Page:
Beating the Holiday Blues

December 20, 2022

Elvis famously crooned about “having a blue Christmas” and the most famous New Year’s Eve song “Auld Lang Syne” opens by wondering if we should forget old friends. The holiday season is supposed to be filled with the wonder of the season and merriment all around, but for some this time can be filled with a sense of sadness, also known as the holiday blues.

First, it’s important to realize that feeling down during the holiday season is okay and normal. The holidays are a time of high emotion, with many external demands and changes to routine. Many people miss loved ones due to distance or to death. And, with a new year, some may be disappointed by what didn’t happen in the previous year, whether it be goals or expectations.

Second, the holiday blues, unlike depression or seasonal affective disorder, is temporary. The symptoms are also usually mild. Sadness is the most common and persistent symptom, but it may not be constant and there may be some periods of optimism. Other signs might be similar to depression: weight change, sleep disruption, bad temper, anxiety, guilt, and lack of focus. The holiday blues isn’t a recognized psychiatric condition, so it can’t be diagnosed and usually won’t be treated with medication.

Still, general causes for the holiday blues are known – and that means there are ways to cope and make the holidays better.

  • Lack of sleep can increase stress, shorten tempers, and cause fuzzy thinking. Chaotic holidays schedules can interfere with sleep patterns. Carve out relaxation time. For a quick break, soak in a bath, dance to music, or watch a rerun of your favorite show. Don’t forget to go to bed at your usual time!
  • Overcommitting time or money can add stress both physically and financially. Both can come back in the new year to haunt you with either unfinished tasks or unpaid bills. Say no to more things. “No” is a complete sentence. If you feel guilty, decline with a thoughtful note or a promise to meet later. Stick to a gift budget or realize one gift per person is enough.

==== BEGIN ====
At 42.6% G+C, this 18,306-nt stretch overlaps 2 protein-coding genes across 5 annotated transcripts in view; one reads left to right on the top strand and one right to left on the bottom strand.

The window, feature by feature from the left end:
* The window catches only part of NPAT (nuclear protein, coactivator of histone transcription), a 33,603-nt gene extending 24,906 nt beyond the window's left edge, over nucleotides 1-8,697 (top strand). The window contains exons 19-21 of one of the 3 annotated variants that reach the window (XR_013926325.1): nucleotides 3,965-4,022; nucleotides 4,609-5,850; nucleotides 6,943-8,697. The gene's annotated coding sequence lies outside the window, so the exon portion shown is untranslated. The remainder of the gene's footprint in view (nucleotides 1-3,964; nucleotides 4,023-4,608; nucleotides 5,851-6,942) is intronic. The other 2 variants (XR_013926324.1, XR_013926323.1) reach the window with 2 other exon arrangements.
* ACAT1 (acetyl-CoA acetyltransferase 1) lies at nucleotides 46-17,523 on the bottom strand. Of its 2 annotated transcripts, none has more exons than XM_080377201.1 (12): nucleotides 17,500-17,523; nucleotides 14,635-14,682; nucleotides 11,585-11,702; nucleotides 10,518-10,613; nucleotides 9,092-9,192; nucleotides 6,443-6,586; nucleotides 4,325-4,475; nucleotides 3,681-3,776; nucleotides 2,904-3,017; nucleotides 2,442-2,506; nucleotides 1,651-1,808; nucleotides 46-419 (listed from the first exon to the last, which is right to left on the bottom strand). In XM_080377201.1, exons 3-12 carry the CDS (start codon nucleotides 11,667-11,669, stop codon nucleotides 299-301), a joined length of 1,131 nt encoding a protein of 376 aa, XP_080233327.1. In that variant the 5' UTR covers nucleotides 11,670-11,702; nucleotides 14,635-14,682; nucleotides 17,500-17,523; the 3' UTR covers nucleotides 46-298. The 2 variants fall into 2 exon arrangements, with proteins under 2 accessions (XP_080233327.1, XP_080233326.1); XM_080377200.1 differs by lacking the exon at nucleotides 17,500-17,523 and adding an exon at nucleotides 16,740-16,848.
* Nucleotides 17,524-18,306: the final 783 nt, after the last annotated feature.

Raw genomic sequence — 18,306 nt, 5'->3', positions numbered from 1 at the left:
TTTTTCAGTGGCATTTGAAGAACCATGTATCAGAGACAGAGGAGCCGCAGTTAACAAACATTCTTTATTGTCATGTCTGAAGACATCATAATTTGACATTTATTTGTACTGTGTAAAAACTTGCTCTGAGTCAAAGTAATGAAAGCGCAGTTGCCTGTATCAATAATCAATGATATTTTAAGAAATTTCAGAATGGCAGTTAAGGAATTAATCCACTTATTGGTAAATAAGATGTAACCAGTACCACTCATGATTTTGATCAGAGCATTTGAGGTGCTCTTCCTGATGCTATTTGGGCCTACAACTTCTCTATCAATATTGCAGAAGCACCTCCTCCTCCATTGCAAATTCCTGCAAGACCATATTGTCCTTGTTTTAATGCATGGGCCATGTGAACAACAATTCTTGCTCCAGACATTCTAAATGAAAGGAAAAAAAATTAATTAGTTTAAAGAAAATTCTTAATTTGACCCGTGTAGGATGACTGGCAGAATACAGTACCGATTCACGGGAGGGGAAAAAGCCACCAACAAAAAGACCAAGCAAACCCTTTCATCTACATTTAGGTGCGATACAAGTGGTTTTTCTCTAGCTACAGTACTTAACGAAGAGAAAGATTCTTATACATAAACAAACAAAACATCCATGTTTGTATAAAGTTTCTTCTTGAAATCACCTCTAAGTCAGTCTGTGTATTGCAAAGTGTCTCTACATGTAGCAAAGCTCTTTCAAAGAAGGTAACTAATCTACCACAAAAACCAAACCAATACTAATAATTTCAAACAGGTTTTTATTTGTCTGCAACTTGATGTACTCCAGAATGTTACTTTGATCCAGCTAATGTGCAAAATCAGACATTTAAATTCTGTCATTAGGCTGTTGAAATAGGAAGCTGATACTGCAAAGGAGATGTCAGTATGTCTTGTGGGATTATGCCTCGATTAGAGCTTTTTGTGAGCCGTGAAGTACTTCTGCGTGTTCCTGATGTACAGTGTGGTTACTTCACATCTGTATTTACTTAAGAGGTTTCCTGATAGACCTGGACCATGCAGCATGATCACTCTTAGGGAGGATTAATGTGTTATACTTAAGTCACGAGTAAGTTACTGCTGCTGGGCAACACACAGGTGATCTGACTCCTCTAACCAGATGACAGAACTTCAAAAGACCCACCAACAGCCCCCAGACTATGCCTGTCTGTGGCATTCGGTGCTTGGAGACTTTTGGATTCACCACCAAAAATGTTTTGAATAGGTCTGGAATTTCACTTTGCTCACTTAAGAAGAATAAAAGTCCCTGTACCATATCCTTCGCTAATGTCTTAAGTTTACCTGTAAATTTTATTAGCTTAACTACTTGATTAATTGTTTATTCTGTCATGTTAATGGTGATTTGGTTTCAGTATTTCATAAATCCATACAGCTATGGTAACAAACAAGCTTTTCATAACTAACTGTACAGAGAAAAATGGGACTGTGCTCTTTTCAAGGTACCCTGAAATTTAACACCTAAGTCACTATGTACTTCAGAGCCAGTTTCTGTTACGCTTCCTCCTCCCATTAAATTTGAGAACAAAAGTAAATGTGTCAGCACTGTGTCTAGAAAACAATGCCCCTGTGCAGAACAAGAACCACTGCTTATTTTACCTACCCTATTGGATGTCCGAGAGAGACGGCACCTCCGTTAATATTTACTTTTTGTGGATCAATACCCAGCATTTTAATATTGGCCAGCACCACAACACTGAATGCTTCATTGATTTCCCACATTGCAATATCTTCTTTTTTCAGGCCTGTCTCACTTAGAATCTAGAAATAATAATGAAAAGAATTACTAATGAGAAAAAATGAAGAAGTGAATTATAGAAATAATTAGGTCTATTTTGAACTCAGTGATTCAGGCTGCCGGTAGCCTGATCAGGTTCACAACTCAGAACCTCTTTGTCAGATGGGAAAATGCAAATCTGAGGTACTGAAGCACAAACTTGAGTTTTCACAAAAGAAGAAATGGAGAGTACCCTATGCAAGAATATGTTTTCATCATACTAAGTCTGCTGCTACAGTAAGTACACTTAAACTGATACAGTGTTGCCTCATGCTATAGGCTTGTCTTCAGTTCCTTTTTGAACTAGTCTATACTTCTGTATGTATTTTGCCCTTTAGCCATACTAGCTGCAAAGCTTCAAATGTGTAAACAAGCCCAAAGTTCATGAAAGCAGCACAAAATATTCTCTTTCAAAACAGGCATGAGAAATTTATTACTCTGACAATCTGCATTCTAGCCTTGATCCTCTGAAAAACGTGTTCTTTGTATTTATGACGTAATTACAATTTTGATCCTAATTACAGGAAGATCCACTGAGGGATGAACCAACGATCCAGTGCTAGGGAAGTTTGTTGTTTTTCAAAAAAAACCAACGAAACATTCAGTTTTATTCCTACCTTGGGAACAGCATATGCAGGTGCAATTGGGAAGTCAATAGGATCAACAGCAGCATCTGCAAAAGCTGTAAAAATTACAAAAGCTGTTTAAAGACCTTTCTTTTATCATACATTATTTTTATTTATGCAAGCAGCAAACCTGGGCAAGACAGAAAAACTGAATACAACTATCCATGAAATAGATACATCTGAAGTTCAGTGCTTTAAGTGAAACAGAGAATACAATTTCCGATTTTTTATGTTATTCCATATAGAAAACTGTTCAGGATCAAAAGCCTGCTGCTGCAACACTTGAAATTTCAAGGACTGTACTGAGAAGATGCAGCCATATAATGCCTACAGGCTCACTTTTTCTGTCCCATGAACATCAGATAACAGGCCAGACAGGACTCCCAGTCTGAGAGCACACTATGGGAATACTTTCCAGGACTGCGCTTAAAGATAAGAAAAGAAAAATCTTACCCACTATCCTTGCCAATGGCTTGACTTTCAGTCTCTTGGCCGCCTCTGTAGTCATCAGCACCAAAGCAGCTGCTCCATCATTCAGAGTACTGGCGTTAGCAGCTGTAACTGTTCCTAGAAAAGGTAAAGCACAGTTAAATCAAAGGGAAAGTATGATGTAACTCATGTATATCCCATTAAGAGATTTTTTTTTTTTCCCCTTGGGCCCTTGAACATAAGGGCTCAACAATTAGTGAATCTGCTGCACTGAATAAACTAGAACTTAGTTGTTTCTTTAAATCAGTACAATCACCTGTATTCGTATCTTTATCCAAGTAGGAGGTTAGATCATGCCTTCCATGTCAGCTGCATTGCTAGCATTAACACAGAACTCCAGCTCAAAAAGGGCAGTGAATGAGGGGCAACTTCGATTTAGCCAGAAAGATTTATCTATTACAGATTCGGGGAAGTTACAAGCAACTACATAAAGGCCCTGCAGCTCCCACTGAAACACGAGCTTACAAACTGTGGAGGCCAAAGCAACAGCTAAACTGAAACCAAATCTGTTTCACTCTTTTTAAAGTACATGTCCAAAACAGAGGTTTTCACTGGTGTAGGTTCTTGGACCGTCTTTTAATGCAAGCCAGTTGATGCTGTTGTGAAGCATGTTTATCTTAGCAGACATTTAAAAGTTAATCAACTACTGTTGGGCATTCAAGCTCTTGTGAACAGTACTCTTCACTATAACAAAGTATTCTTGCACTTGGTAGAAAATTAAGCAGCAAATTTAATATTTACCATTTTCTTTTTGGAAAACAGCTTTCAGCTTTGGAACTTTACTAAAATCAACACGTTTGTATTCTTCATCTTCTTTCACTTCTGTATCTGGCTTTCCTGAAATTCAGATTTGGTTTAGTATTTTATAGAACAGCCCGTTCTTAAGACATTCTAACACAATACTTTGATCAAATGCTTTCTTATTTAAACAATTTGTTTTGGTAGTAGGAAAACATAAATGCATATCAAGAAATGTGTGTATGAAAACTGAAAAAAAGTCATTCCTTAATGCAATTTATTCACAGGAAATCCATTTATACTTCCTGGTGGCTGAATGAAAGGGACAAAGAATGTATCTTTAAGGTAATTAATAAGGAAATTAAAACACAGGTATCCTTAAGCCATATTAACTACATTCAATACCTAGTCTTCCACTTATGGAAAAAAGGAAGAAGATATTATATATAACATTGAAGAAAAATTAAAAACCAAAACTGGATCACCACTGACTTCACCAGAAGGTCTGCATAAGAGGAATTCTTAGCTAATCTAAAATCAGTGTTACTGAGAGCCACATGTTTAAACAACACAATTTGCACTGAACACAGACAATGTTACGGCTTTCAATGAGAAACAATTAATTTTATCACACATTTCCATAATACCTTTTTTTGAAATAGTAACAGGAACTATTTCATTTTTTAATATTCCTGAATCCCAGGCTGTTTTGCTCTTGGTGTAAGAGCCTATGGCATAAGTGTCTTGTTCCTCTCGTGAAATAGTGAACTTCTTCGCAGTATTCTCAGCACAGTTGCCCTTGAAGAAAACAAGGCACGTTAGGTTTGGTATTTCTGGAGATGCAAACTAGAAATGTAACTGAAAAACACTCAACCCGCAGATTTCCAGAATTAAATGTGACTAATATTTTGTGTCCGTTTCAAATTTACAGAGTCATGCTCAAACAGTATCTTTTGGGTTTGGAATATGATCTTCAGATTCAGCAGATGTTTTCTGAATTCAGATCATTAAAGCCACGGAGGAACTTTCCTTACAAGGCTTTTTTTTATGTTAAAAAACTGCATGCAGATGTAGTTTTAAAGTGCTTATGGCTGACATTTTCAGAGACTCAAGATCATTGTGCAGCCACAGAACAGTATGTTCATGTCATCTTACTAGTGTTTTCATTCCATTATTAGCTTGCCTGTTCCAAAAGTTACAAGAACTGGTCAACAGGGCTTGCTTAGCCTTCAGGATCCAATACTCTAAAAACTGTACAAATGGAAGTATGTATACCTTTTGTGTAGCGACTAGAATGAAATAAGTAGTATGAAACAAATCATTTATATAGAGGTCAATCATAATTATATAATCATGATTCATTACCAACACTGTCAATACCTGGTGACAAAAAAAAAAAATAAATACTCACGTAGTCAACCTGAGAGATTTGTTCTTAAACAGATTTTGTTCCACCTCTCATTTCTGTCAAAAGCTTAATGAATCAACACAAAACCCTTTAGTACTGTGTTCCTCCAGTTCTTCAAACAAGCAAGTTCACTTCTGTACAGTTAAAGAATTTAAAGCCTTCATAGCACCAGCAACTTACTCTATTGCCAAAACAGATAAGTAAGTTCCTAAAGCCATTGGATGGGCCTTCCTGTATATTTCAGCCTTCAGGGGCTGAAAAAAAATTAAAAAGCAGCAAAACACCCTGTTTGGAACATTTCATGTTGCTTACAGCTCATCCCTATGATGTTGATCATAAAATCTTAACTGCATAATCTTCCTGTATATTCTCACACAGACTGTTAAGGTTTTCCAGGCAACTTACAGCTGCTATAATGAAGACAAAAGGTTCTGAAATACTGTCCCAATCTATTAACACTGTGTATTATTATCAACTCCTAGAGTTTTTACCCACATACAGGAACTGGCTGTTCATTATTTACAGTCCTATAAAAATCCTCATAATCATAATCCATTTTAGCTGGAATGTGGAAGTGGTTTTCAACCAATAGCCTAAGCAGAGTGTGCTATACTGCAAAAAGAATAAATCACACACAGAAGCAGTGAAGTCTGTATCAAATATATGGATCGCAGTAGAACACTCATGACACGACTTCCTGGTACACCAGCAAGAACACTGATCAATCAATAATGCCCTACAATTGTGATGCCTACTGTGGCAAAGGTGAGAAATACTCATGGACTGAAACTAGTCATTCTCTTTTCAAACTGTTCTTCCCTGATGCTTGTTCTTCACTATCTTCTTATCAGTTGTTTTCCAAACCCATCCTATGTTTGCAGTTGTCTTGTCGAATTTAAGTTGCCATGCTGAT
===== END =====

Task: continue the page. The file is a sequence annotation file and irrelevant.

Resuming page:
• But complete isolation isn’t the answer either. It can be hard to want to get out into the world when you aren’t able to do it with family or friends who are far away. And social isolation can lead to depression. Interact with others. Have a friend or colleague over, find a volunteer opportunity, or visit a holiday display to see and be social.
  • Lots of food and lots of alcohol can be tempting – especially as everything and everyone is in celebration mode. Overeating and overdrinking can make the holiday blues worse. Limit alcohol. Part of the enjoyment of this season is to eat, drink, and be merry, so no need to cut off all indulgences. Have at most two drinks per event and eat a healthy snack beforehand to keep from eating too much.
  • With a hectic schedule, it can be hard to keep a regular workout schedule and very tempting to promise to get back to it later. Research has shown that regular exercise can prevent depression, so it is one of the best ways to blast the holiday blues. Exercise every day. It doesn’t have to be a grueling hour: A 20-minute walk should do the trick. So park the car farther out or commit to a stroll at any point during your day.
  • Perhaps the best advice is to let go of expectations. The holidays can be special without being perfect.

Of course, if the holiday blues persist, you may want to reach out for professional help. It’s not a bad idea to reach out during the holidays if symptoms feel heavy or prevent you from functioning. Kline Galland participates in an Employee Assistance Program (EAP) which provides completely confidential support at no cost.  EAP can help with stress, anxiety, depression and family problems, find local services, and refer to long-term help if needed. They can be reached at 1-800-854-1446 (multi-lingual) or at

The information in this article is not intended to replace the advice of your healthcare provider. Talk to your doctor if you have concerns about your mental health, or if you want to start a new exercise program.

Sources: VeryWell Mind